Groups organizing the protest, including chapters of Rising Tide and 350.org, oppose the shipments due to the end use of the equipment in the expansion of the Alberta tar sands. This expansion would supply oil for the controversial Keystone XL and other pipelines. Many have called the tar sands most destructive industrial project on earth. Umatilla Tribal Member Shana Radford said, “We have responsibility for what happens on our lands, but there are no boundaries for air, the carbon dioxide this equipment would create affects us all. The Nez Pierce tribe said no to megaloads, and so should we.”
The Confederated Tribes of the Umatilla Indian Reservation (CTUIR) oppose the shipments due to the lack of consultation about the project headed through their ceded territory as required by law. 

Warm Springs tribal member Kayla Godowa said, “It’s our duty to protect the native salmon runs in this area. They want to make this a permanent heavy haul route without even consulting our tribes. Loads like this are unprecedented here. What if a bridge collapses? And what about the impact to native communities being destroyed by the tar sands where this equipment will end up? We can’t just look the other way while native lands and the climate are being destroyed. We have to stand up.”
High resolution photos available at:




Photos may be used with attribution to Portland Rising Tide.


Facebook live updates: PortlandRisingTide

Navajo government, US EPA, fail to protect Dine' from strewn Cold War uranium tailings

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Live streaming video by Ustream
The Sacrifice Zone
Navajo Nation government and US EPA have failed to protect Dine' from strewn radioactive uranium tailings -- from the Four Corners region to western Navajoland -- in the same region where three coal-fired power plants poison the air, water and land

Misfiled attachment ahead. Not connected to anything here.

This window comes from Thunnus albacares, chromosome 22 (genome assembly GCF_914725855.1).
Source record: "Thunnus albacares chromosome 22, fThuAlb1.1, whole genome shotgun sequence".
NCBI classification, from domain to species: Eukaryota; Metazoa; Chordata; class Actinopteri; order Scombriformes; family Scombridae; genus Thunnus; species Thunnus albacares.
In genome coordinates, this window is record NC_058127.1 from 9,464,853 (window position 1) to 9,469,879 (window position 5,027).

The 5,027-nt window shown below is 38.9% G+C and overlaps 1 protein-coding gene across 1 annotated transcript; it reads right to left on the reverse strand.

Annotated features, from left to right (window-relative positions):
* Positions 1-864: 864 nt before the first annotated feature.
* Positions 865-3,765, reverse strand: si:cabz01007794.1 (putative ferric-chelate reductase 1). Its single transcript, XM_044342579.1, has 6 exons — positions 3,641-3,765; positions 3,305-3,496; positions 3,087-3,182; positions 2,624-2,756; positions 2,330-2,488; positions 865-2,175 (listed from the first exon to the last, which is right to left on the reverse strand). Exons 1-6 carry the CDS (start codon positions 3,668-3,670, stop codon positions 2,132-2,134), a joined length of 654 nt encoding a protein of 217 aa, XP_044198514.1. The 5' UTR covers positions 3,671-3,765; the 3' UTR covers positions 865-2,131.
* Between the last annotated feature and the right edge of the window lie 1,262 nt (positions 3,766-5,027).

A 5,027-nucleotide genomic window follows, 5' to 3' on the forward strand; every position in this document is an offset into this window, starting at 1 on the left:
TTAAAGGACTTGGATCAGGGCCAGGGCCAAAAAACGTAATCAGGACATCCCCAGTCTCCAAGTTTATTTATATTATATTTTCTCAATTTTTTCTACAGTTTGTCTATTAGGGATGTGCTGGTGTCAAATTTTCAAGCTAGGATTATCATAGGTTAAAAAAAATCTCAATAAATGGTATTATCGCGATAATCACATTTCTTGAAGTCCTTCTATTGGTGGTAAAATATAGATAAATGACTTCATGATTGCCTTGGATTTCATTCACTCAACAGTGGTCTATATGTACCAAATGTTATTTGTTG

By Brenda Norrell
Censored News

NAVAJO NATION -- The grassroots gathering at the International Uranium Film Festival on the Navajo Nation began this morning, with talks by Native Americans battling uranium mining in their homelands. The festival will also feature 21 films, many focused on the poisoning and disease of the Cold War uranium mining on Navajoland, known as a "sacrifice area" to the US.
Navajo President Ben Shelly spoke during the opening of the gathering, being held at the Navajo Nation  Museum, on Dec. 2 --4.
President Shelly said he is still "talking" with the US about cleaning up the Church Rock, N.M., uranium tailings spill that happened in 1979. Shelly said he is still "talking" about cleaning up the Tuba City dump site too.
The Church Rock spill poisoned the region of the Navajo Nation, and then flowed down the Rio Puerco toward Flagstaff, Arizona, poisoning more land and water and causing cancer and disease.